Vanishing Acts by Jodi Picoult

VanishingActsFrom the title of the book, you would think that Vanishing Acts is a novel about magic.  In a way, it is.  Delia Hopkins’ dad is a magician and one of the highlights of her life was when she got to fill in for his assistant at the age of 6.  That was the night she realized that people don’t just disappear.  Or do they?  Now an adult, Delia has an ideal life.  Growing up in idyllic, rural New Hampshire, she has a handsome fiancé, Eric, a daughter, Sophie, an amazing search and rescue dog named Greta, a best friend, Fitz (also her fiancé’s best friend), and a father she adores.

Then one day, out of the blue, the police come to their house, arrest her father, and extradite him to Arizona and her whole past life distorts into an abyss of lies.  Nothing in her past life was true.  Her mother hadn’t died in a car crash, Delia wasn’t born in New York, and her name isn’t even Delia Hopkins.  Her father kidnapped her from her alcoholic mother, ran, and never looked back.  She is a missing person.

Delia has a lot of difficulty reconciling her loving father with someone who would lie to her all her life and keep her from knowing her mother.  Eric, a recovering alcoholic and father of Delia’s little girl, falls off the wagon and brings even more insecurity into her life.  Their best friend, Fitz, has always been in love with Delia and steps in to fill the void.

While Delia is trying to piece together the truth of her life, she, Sophie, and Greta stay in a trailer near the prison where her father is being held and near the home of her now re-married, estranged mother.  A neighbour in the trailer park, Ruthanne, becomes a friend, draws her into Hopi traditions, and helps her to sort out her feelings a bit.  But Delia is really having difficulty coming to terms with the new revelations that keep coming to light. Flashbacks she can’t quite grasp keep surfacing and while she wants to know and trust her mother, she senses something isn’t right.  When her own daughter disappears, Delia comes close to the edge.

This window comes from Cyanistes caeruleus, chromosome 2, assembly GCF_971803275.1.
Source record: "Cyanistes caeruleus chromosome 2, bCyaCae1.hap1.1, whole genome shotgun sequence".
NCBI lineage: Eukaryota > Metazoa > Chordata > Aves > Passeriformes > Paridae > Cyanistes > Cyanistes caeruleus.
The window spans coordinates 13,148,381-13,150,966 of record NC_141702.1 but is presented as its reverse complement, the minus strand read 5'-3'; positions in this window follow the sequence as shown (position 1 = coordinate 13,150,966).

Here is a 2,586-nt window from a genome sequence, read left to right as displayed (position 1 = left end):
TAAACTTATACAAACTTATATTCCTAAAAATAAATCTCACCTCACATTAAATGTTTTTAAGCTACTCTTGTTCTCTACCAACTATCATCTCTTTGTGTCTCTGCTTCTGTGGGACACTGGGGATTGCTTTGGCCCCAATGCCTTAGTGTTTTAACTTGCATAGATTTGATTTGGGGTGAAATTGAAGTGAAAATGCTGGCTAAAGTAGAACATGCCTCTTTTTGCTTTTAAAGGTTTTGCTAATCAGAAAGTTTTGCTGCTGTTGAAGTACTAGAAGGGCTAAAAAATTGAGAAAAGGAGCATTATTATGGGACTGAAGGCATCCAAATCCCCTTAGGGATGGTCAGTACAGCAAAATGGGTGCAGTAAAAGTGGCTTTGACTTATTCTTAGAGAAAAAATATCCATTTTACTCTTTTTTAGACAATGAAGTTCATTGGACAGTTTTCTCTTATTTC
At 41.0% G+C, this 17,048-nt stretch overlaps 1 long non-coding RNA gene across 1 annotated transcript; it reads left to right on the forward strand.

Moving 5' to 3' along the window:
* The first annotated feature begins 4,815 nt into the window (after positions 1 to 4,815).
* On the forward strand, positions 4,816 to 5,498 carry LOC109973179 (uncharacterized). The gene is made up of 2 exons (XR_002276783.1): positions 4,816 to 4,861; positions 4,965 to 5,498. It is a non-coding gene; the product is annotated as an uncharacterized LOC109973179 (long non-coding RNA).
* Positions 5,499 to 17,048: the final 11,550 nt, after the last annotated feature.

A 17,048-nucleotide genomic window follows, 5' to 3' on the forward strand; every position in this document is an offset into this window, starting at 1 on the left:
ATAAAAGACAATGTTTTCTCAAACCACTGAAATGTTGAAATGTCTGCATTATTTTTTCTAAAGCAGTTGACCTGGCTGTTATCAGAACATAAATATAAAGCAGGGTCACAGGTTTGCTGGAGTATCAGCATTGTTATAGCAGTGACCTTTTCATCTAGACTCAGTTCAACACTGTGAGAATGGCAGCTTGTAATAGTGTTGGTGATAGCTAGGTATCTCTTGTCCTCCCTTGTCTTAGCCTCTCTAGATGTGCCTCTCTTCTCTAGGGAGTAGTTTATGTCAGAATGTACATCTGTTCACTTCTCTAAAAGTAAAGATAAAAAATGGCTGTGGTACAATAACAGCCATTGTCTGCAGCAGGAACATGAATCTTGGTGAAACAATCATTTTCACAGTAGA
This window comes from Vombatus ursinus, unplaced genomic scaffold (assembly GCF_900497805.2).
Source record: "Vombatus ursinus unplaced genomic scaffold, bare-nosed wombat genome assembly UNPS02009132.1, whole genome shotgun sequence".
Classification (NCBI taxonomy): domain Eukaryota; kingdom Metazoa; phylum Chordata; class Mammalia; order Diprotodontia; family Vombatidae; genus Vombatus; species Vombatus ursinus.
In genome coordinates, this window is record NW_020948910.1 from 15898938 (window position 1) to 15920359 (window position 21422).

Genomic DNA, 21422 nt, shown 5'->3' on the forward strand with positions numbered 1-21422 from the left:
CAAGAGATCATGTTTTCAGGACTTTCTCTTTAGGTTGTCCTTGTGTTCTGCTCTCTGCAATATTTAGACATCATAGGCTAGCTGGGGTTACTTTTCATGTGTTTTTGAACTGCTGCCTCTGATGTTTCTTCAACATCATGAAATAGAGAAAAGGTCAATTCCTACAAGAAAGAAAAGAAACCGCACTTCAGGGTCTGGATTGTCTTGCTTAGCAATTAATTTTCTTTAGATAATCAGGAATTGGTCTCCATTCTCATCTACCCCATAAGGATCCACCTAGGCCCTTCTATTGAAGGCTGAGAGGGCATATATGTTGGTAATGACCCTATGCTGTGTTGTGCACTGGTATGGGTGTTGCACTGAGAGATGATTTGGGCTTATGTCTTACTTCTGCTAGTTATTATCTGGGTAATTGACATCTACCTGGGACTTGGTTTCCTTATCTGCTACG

jodi-picoult-photo-2014This was the first book by Jodi Picoult I have read.  I liked it and enjoyed the search and rescue parts, the Hopi native ritual parts, and the way the story was told at different times from different perspectives.  I understood Delia’s anger with her father at first but she had known him as a loving parent for more than 28 years and I think she should have tried to understand his perspective a little more.  I wasn’t really satisfied with the ending although I still felt it was a good book.  I have since picked up Second Glance which combines two topics I really enjoy: native culture and archaeology.  I haven’t started it yet but will definitely review it when I’m done.  Vanishing Act  —  * * * 1/2

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About mysm2000

Having taught elementary school for more than 25 years and been involved in many amazing technology and curriculum projects, I find I've developed a myriad of interests based on literature I've read and music I've heard. I've followed The Wright Three to Chicago, Ansel Adams to Colorado, The Kon Tiki Expedition to Easter Island, Simon & Garfunkel lyrics to New York City, Frank Lloyd Wright to Fallingwater, Pennsylvania, and have only just begun.
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